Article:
Inadequate cardiac output causes fainting. Because of that, the SSA evaluates syncope as a condition that is listed under the heading for Cardiovascular System in the medical guide, which is also called the Blue Book. The disability application process is very detailed, and the more documentation you are able to provide, the stronger your case.
In order to qualify for disability benefits, you have to prove the severity of your condition. You will need to provide medical records, treatment reports, physician notes, documentation of your limitations and symptoms, and test results that back up the severity of your condition and how it has limited your ability to work or engage in meaningful activity. Even with extensive reports and medical records, you must have suffered from syncopal episodes for a minimum of two years or expect to suffer from them at least two years.
Syncope is evaluated under Section 4.00 of the Blue Book, which relates to poor oxygen and blood flow, which are cardiac functions. You must show that you have regularly experienced fainting episodes for two years prior to applying. Syncope may also be associated with problems pertaining to the Central Nervous System, which falls under Section 11.00 Neurological System.
If you cannot meet the Blue Book guidelines for disability approval, you may still be approved using the medical-vocational allowance or limited functional capacity.
Meeting Disability Criteria with an RFC
If your syncope causes you to have limited functional capacity, and your age and educational background make it difficult to learn new job skills so you can switch professions, you may be eligible for SSDI. The SSA will use your documentation and records to conduct a residual functioning capacity (RFC) assessment, which will summarize the details based on your work history, education level, training, transferable skills, physical performance, medical problems, and age, so they can determine if you are able to perform sedentary, light, medium, or no work at all.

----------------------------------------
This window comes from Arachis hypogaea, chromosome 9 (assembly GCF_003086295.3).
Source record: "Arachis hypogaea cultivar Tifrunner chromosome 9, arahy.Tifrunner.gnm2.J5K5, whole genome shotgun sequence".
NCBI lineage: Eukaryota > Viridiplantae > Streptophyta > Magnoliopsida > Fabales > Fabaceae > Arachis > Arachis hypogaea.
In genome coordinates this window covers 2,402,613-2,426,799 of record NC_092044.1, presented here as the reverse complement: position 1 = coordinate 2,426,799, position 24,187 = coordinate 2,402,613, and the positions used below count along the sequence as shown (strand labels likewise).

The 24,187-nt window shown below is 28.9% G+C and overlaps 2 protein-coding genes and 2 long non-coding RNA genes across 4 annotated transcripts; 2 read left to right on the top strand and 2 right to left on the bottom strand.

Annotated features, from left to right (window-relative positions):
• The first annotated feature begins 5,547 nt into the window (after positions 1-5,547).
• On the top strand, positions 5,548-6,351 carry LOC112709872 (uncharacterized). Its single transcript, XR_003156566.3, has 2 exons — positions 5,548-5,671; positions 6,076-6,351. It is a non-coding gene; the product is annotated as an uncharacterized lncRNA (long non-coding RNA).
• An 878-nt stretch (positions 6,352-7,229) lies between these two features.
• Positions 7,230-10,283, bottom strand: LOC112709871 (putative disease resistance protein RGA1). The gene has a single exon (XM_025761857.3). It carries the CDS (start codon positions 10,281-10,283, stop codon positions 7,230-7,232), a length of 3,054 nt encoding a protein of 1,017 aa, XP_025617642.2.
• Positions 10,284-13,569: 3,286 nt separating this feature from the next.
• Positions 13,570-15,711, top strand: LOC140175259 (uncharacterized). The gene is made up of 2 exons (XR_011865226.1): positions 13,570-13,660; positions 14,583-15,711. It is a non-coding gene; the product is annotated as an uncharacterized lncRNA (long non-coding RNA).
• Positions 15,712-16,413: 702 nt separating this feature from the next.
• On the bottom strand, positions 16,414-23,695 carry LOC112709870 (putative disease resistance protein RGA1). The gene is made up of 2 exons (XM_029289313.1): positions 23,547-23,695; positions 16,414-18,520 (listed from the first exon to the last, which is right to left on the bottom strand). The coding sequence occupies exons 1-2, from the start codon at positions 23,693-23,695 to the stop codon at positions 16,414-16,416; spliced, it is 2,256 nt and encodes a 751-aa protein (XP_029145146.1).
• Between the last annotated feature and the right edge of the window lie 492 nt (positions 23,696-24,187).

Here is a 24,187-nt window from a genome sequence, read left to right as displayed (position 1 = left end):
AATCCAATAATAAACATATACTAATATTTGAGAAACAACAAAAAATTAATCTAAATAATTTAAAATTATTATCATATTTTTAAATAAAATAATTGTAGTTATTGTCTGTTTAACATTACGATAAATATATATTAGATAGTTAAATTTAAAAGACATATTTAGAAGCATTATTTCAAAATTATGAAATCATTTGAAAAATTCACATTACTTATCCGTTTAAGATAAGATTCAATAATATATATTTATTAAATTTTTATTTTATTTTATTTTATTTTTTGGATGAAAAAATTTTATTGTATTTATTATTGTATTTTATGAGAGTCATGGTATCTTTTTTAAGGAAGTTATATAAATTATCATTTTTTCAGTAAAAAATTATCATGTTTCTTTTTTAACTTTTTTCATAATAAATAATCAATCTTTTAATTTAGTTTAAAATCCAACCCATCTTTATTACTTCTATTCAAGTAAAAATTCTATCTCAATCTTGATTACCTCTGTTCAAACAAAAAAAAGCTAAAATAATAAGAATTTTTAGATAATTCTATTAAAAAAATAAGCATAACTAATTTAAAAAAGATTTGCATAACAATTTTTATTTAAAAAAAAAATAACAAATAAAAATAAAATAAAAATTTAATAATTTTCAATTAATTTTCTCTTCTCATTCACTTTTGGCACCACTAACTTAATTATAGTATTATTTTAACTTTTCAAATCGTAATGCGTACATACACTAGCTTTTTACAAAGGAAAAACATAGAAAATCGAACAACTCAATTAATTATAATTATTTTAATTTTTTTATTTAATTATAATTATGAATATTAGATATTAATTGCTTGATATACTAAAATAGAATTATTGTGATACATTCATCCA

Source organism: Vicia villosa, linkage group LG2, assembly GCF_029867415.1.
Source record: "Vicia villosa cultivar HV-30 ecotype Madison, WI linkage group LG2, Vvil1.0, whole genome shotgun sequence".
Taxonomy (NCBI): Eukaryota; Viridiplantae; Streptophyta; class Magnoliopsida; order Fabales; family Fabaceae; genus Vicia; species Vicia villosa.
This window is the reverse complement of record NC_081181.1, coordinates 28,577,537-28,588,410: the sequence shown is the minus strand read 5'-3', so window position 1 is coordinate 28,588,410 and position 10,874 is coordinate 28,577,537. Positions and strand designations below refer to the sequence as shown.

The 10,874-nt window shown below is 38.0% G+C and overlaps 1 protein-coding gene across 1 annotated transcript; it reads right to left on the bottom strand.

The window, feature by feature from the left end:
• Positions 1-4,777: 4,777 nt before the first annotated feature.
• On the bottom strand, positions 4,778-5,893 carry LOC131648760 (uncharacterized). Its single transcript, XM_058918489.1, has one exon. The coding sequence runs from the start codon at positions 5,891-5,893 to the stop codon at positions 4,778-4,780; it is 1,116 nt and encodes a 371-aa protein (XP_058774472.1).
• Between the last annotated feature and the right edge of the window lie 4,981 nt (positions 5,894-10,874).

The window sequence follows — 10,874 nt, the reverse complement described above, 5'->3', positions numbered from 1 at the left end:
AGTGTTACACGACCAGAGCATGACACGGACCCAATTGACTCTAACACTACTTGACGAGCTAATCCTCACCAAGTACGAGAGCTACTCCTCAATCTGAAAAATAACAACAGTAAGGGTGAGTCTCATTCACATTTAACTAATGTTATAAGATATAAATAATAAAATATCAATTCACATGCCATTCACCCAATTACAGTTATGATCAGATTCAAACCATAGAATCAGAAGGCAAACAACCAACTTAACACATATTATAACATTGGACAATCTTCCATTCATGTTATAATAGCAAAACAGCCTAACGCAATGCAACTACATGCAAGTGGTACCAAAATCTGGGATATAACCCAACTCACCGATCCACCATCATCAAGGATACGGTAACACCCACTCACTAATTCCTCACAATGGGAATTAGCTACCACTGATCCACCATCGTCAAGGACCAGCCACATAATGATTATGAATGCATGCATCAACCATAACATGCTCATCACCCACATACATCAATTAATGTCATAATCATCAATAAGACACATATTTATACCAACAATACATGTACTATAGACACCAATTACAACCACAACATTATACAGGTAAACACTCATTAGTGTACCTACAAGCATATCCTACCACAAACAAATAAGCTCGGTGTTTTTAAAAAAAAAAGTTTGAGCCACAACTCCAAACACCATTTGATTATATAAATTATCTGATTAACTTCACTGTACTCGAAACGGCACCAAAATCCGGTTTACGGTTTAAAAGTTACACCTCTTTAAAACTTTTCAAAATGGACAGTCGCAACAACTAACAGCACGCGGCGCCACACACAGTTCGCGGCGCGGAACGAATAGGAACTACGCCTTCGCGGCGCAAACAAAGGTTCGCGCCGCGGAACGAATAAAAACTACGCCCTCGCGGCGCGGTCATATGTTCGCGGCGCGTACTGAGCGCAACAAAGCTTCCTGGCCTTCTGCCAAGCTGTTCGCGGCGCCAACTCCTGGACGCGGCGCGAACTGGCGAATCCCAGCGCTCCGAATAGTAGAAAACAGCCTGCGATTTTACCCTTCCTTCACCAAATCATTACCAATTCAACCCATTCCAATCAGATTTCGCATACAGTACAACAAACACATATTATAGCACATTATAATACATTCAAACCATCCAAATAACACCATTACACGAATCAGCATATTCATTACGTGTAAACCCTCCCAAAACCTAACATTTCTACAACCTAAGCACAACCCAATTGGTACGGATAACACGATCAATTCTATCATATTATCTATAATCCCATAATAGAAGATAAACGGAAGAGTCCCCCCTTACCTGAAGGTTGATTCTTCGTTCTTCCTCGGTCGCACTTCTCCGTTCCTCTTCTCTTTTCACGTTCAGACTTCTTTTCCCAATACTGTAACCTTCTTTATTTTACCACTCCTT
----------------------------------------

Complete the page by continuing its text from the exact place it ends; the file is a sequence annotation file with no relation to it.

If this approach deems you unable to work, or only able to perform light work under circumstances that are complicated, you may be approved for Social Security disability benefits using a medical-vocational allowance. You should ask your physician to complete a detailed RFC about you to help with your case. This RFC will indicate any medical restrictions, such as how often you need to adjust positions, limitations on bending or lifting, and stretching or leaning can cause syncopal episodes.
Applying Specific Medical Tests to Your Case
There are several medical tests used to determine the cause of syncope. Your physician will use cardiac testing, neurological testing, blood tests, and more to determine how your problems are caused and the most effective ways to treat them.
Even if you provide plenty of documentation for your case, you may be asked to attend a medical evaluation that is paid for and scheduled by the SSA. This is for information purposes only and not for medical treatment. It is designed to confirm your condition and the symptoms you suffer along with how those impact your ability to work and function normally.